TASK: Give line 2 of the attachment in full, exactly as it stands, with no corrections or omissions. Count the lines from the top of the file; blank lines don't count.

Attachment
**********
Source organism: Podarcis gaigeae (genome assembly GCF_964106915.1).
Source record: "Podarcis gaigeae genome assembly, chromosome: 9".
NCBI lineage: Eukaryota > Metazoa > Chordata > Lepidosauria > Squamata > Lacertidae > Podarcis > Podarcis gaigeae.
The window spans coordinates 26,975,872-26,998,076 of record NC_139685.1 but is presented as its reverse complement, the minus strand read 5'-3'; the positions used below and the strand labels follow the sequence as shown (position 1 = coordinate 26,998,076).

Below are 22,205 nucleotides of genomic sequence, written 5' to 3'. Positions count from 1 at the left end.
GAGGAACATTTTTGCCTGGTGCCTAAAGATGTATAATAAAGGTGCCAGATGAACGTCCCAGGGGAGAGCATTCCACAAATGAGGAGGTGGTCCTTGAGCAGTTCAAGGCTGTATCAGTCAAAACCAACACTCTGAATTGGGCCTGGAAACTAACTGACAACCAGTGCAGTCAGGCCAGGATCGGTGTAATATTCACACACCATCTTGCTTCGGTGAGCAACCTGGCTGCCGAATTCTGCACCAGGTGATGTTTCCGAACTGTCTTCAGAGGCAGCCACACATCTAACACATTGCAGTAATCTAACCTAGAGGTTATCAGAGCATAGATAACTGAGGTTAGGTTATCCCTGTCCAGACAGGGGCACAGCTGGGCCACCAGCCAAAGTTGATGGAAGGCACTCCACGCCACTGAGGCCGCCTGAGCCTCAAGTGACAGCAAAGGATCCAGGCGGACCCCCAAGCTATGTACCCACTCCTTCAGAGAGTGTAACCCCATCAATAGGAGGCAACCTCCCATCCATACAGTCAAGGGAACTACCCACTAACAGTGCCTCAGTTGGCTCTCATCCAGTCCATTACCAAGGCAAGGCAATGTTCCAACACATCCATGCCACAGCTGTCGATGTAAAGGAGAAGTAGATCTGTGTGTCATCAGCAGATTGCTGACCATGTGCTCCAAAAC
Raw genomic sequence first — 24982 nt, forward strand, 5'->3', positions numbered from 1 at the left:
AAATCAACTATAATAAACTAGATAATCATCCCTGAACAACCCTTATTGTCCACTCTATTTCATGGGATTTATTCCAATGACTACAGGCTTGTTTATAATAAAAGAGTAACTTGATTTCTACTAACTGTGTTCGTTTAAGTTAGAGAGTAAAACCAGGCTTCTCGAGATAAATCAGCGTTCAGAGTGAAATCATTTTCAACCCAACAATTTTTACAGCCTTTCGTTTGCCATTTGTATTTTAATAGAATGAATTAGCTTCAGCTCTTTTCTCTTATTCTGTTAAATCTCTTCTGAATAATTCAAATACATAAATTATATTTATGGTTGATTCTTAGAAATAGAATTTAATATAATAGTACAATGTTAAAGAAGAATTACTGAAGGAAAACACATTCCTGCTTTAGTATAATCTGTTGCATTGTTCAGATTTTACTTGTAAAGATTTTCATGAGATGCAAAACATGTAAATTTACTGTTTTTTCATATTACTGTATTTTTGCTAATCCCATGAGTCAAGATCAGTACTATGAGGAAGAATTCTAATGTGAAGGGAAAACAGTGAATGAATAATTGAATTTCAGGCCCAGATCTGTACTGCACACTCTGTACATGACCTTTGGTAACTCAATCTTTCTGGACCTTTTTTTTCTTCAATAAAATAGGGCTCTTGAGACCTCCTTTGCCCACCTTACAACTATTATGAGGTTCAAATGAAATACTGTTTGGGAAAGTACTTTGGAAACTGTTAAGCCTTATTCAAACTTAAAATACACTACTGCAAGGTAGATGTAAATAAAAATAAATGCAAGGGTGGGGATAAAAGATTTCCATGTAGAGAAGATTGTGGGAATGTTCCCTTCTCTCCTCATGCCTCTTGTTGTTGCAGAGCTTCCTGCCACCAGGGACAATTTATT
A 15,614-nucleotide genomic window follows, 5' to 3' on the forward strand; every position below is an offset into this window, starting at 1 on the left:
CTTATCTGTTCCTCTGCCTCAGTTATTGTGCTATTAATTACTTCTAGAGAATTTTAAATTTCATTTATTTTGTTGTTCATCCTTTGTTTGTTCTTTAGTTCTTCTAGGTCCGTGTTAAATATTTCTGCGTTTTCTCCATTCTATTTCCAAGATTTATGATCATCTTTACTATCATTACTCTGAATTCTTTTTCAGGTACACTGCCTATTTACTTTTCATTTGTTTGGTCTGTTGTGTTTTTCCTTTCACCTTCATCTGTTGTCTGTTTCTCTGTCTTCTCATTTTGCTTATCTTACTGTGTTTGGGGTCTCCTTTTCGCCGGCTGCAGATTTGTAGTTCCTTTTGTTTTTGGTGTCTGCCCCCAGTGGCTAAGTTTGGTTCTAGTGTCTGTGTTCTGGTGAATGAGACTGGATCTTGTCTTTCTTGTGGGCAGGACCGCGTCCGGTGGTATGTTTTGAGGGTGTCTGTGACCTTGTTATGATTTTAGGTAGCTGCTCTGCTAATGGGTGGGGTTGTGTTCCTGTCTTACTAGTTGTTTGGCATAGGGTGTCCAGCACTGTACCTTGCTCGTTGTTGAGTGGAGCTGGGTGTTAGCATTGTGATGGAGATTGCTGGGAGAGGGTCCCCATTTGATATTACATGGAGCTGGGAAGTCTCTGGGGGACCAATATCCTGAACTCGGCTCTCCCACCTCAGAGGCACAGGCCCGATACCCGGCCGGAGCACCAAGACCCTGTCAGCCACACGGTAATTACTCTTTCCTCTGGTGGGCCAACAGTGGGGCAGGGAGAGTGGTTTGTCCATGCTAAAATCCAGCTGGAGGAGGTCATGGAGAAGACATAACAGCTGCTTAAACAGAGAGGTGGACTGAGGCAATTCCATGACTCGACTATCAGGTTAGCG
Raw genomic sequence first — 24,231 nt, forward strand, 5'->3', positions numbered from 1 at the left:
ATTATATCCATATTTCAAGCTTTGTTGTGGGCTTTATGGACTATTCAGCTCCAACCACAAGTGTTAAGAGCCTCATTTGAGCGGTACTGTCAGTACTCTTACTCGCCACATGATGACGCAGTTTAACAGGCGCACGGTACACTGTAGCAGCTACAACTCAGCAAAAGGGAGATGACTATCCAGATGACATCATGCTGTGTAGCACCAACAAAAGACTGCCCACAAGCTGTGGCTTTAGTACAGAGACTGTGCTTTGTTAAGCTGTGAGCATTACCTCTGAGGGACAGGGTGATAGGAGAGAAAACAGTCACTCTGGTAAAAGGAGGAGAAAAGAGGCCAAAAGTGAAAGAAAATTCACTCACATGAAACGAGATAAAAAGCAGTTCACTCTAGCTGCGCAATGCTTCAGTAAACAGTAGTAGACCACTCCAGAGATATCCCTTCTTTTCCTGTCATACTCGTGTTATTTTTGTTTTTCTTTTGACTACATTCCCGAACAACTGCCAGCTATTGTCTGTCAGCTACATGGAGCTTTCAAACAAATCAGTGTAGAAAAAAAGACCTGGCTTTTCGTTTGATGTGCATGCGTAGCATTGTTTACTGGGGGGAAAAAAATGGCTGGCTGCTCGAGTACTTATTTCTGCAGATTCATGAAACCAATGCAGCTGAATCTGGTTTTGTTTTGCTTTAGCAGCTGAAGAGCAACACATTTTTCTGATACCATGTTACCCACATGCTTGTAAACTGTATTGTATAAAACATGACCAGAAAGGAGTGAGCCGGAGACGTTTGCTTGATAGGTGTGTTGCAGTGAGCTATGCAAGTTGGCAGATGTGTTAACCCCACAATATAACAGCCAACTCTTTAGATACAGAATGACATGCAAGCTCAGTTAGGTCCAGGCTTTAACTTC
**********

Source record: "Podarcis gaigeae genome assembly, chromosome: 9".